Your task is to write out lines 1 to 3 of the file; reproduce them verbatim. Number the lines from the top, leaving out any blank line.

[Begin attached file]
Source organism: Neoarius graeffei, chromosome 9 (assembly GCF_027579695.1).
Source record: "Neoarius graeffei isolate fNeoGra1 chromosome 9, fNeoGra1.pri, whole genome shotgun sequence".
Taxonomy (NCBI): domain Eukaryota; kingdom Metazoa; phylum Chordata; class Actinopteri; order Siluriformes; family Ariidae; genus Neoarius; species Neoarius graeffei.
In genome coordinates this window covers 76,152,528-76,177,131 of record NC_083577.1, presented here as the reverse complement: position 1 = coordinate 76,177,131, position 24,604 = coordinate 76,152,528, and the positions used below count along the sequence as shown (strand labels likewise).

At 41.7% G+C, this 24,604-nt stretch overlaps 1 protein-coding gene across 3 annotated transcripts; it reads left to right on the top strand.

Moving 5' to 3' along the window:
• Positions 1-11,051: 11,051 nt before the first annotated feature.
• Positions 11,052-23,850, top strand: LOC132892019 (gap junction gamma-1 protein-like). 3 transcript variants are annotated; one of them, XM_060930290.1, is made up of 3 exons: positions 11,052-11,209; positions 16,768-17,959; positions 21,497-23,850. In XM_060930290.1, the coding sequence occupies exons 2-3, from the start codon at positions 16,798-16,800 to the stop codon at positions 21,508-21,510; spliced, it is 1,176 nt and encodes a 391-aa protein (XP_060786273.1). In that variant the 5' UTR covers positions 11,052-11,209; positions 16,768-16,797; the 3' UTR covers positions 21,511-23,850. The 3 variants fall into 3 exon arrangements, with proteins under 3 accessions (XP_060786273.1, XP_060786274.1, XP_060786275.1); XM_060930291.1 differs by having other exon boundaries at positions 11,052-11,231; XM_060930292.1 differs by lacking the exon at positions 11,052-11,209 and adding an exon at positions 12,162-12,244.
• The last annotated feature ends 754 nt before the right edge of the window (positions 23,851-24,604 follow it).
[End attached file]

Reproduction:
Source organism: Neoarius graeffei, chromosome 9 (assembly GCF_027579695.1).
Source record: "Neoarius graeffei isolate fNeoGra1 chromosome 9, fNeoGra1.pri, whole genome shotgun sequence".
Taxonomy (NCBI): domain Eukaryota; kingdom Metazoa; phylum Chordata; class Actinopteri; order Siluriformes; family Ariidae; genus Neoarius; species Neoarius graeffei.